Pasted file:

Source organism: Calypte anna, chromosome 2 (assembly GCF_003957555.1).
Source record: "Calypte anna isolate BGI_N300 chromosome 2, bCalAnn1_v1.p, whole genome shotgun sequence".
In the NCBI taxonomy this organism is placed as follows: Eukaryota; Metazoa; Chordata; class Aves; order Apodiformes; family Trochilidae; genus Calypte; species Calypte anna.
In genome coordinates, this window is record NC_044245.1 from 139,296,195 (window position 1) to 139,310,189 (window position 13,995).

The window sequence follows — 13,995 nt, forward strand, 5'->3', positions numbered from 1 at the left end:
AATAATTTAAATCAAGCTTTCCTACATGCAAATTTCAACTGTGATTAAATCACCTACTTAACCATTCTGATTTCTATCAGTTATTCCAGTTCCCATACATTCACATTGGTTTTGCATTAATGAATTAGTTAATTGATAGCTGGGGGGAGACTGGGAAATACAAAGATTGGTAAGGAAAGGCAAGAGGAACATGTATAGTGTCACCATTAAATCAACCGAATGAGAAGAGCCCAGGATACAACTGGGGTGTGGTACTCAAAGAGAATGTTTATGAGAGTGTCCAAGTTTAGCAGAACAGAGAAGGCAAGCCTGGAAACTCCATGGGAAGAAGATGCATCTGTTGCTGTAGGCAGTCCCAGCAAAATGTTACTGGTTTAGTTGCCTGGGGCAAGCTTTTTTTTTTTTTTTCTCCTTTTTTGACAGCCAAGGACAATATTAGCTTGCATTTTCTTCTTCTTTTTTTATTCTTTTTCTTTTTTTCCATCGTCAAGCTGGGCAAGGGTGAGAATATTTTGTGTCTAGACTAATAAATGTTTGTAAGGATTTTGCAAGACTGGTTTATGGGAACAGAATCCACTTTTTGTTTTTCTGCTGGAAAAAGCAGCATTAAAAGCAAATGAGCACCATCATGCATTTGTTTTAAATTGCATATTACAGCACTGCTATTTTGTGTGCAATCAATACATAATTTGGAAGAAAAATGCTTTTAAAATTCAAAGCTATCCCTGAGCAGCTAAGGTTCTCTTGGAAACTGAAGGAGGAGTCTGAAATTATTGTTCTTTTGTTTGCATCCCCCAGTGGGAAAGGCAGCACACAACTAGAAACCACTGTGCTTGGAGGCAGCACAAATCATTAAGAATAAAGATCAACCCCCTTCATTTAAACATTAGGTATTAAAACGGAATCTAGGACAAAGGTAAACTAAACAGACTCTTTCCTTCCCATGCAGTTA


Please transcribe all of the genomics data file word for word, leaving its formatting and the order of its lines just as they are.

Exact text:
Source organism: Calypte anna, chromosome 2 (assembly GCF_003957555.1).
Source record: "Calypte anna isolate BGI_N300 chromosome 2, bCalAnn1_v1.p, whole genome shotgun sequence".
In the NCBI taxonomy this organism is placed as follows: Eukaryota; Metazoa; Chordata; class Aves; order Apodiformes; family Trochilidae; genus Calypte; species Calypte anna.
In genome coordinates, this window is record NC_044245.1 from 139,296,195 (window position 1) to 139,310,189 (window position 13,995).

The window sequence follows — 13,995 nt, forward strand, 5'->3', positions numbered from 1 at the left end:
AATAATTTAAATCAAGCTTTCCTACATGCAAATTTCAACTGTGATTAAATCACCTACTTAACCATTCTGATTTCTATCAGTTATTCCAGTTCCCATACATTCACATTGGTTTTGCATTAATGAATTAGTTAATTGATAGCTGGGGGGAGACTGGGAAATACAAAGATTGGTAAGGAAAGGCAAGAGGAACATGTATAGTGTCACCATTAAATCAACCGAATGAGAAGAGCCCAGGATACAACTGGGGTGTGGTACTCAAAGAGAATGTTTATGAGAGTGTCCAAGTTTAGCAGAACAGAGAAGGCAAGCCTGGAAACTCCATGGGAAGAAGATGCATCTGTTGCTGTAGGCAGTCCCAGCAAAATGTTACTGGTTTAGTTGCCTGGGGCAAGCTTTTTTTTTTTTTTTCTCCTTTTTTGACAGCCAAGGACAATATTAGCTTGCATTTTCTTCTTCTTTTTTTATTCTTTTTCTTTTTTTCCATCGTCAAGCTGGGCAAGGGTGAGAATATTTTGTGTCTAGACTAATAAATGTTTGTAAGGATTTTGCAAGACTGGTTTATGGGAACAGAATCCACTTTTTGTTTTTCTGCTGGAAAAAGCAGCATTAAAAGCAAATGAGCACCATCATGCATTTGTTTTAAATTGCATATTACAGCACTGCTATTTTGTGTGCAATCAATACATAATTTGGAAGAAAAATGCTTTTAAAATTCAAAGCTATCCCTGAGCAGCTAAGGTTCTCTTGGAAACTGAAGGAGGAGTCTGAAATTATTGTTCTTTTGTTTGCATCCCCCAGTGGGAAAGGCAGCACACAACTAGAAACCACTGTGCTTGGAGGCAGCACAAATCATTAAGAATAAAGATCAACCCCCTTCATTTAAACATTAGGTATTAAAACGGAATCTAGGACAAAGGTAAACTAAACAGACTCTTTCCTTCCCATGCAGTTA